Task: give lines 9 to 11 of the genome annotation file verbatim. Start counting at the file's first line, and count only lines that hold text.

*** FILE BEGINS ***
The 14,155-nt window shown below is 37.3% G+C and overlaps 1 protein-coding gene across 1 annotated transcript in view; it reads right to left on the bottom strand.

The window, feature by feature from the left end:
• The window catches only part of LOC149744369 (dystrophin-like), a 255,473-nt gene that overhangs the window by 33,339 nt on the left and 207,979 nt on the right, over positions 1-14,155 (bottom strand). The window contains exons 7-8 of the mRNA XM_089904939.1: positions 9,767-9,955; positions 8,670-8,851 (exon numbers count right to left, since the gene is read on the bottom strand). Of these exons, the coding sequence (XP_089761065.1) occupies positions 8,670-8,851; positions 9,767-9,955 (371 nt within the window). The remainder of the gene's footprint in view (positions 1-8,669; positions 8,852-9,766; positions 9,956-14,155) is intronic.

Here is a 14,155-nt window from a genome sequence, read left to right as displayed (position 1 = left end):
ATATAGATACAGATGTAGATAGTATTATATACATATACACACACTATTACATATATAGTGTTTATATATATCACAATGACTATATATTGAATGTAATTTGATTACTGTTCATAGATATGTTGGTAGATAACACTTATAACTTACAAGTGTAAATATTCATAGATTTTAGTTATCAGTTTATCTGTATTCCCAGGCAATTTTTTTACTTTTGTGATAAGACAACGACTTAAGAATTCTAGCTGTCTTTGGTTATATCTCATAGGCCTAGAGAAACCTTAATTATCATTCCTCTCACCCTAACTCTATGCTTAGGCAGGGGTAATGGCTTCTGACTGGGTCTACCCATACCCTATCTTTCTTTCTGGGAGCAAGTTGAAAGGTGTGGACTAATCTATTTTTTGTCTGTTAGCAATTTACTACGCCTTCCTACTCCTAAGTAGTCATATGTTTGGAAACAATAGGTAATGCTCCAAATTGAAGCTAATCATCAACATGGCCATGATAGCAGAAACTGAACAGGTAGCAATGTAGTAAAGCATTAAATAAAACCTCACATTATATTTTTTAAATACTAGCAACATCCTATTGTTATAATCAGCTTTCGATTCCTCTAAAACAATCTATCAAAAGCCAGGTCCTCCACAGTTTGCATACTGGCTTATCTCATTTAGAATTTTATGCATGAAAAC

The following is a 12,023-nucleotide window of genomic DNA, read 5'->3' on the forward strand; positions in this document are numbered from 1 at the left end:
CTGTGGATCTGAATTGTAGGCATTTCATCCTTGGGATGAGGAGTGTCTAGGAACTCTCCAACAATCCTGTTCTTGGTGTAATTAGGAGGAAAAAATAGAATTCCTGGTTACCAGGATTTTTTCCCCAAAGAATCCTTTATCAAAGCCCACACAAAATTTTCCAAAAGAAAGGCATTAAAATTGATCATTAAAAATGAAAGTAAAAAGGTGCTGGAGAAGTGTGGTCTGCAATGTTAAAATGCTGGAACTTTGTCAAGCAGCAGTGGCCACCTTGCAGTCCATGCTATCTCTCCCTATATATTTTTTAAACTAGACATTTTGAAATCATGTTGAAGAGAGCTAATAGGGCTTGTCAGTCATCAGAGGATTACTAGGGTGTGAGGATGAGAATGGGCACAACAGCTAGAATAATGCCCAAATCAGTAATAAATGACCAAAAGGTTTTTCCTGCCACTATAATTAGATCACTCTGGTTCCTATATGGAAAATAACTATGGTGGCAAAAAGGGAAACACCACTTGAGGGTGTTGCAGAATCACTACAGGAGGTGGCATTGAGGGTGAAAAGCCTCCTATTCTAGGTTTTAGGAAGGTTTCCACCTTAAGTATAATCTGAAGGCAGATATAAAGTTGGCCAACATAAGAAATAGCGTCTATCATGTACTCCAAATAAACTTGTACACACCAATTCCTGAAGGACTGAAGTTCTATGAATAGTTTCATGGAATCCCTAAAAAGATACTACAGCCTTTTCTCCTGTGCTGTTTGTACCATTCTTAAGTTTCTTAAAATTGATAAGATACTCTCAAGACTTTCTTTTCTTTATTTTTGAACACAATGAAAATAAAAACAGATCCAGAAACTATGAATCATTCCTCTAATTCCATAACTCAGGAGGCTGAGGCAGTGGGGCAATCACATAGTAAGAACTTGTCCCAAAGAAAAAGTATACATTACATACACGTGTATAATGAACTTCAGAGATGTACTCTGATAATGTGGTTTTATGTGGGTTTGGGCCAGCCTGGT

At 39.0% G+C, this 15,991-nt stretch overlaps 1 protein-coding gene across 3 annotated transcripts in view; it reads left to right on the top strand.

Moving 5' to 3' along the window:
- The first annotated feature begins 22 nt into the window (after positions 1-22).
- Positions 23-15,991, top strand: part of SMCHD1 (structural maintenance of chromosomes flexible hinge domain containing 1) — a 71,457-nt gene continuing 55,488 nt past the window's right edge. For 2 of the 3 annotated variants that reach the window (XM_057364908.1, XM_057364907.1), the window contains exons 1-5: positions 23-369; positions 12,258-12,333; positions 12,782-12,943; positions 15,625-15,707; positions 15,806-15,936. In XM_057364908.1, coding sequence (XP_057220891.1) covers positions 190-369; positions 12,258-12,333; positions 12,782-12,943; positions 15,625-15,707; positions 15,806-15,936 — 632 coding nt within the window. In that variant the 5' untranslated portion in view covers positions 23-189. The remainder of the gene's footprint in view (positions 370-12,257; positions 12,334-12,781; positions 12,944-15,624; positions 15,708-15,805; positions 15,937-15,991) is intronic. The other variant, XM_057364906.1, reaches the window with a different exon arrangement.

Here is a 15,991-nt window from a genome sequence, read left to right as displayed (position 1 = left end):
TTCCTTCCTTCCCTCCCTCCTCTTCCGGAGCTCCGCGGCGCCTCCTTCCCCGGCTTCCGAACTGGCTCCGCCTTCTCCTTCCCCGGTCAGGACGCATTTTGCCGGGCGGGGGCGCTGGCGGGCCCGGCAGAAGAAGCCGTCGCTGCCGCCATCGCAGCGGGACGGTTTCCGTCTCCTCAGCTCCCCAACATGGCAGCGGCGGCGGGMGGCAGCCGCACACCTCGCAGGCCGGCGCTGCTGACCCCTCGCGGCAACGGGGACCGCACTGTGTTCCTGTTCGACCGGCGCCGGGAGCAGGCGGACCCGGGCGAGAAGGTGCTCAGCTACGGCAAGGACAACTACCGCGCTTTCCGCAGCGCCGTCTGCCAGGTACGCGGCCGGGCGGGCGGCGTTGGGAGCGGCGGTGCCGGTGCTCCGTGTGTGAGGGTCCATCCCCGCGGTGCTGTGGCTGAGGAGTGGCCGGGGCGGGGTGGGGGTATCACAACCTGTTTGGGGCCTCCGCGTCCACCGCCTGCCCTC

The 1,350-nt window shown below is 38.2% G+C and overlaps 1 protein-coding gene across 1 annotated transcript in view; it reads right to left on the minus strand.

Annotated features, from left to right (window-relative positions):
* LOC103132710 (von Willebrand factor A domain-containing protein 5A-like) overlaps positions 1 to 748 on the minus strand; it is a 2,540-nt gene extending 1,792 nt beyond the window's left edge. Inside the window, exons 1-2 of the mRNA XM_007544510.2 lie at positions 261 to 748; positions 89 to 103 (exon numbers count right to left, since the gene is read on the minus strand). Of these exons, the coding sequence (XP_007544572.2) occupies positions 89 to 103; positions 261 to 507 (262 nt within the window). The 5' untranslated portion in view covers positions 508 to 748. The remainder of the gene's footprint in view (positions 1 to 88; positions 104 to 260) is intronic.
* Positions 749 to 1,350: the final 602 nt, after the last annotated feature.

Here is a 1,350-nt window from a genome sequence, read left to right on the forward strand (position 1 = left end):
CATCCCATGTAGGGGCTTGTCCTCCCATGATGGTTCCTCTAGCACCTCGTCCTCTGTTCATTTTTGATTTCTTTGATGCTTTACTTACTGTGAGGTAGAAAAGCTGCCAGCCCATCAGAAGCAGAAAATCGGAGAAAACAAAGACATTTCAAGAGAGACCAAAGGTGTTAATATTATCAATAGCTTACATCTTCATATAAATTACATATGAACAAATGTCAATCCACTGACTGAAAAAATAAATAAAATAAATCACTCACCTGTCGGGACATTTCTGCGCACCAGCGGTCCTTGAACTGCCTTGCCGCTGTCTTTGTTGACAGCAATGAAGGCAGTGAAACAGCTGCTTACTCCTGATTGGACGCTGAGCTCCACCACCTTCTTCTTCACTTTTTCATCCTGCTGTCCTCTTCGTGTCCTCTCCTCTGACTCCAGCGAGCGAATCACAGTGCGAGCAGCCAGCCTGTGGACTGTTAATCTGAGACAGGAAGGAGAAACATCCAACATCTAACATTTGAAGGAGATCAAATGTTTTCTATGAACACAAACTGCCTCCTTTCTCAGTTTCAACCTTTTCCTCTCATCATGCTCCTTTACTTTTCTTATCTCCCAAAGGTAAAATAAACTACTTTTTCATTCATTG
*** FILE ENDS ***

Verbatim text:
Moving 5' to 3' along the window:
- The first annotated feature begins 22 nt into the window (after positions 1-22).
- Positions 23-15,991, top strand: part of SMCHD1 (structural maintenance of chromosomes flexible hinge domain containing 1) — a 71,457-nt gene continuing 55,488 nt past the window's right edge. For 2 of the 3 annotated variants that reach the window (XM_057364908.1, XM_057364907.1), the window contains exons 1-5: positions 23-369; positions 12,258-12,333; positions 12,782-12,943; positions 15,625-15,707; positions 15,806-15,936. In XM_057364908.1, coding sequence (XP_057220891.1) covers positions 190-369; positions 12,258-12,333; positions 12,782-12,943; positions 15,625-15,707; positions 15,806-15,936 — 632 coding nt within the window. In that variant the 5' untranslated portion in view covers positions 23-189. The remainder of the gene's footprint in view (positions 370-12,257; positions 12,334-12,781; positions 12,944-15,624; positions 15,708-15,805; positions 15,937-15,991) is intronic. The other variant, XM_057364906.1, reaches the window with a different exon arrangement.